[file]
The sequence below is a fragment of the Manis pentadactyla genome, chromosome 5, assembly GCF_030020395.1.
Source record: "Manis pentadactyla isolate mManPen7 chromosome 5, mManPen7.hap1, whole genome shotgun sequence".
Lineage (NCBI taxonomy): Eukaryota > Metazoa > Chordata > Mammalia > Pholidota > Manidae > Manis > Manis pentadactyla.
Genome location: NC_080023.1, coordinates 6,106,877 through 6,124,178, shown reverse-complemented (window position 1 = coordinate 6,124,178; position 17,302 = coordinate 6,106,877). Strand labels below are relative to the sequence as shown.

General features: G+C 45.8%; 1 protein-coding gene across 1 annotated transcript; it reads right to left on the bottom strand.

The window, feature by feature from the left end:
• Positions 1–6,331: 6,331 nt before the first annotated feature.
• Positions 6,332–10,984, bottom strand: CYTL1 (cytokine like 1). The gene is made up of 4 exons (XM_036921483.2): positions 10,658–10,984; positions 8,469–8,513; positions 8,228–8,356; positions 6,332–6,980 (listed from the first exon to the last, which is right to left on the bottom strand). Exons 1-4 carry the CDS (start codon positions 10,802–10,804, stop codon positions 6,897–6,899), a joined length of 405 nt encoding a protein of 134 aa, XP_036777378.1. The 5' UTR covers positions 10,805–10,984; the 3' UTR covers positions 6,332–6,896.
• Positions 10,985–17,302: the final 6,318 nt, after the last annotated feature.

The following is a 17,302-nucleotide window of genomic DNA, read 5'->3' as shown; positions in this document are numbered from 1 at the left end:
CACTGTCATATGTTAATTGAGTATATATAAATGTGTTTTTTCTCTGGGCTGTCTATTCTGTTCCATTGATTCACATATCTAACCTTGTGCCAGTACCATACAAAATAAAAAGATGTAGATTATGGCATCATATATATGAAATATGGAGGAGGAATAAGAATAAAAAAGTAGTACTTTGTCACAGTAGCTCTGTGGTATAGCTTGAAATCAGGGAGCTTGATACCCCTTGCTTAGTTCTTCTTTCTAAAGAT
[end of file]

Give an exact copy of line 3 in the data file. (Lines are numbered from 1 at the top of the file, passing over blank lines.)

Lineage (NCBI taxonomy): Eukaryota > Metazoa > Chordata > Mammalia > Pholidota > Manidae > Manis > Manis pentadactyla.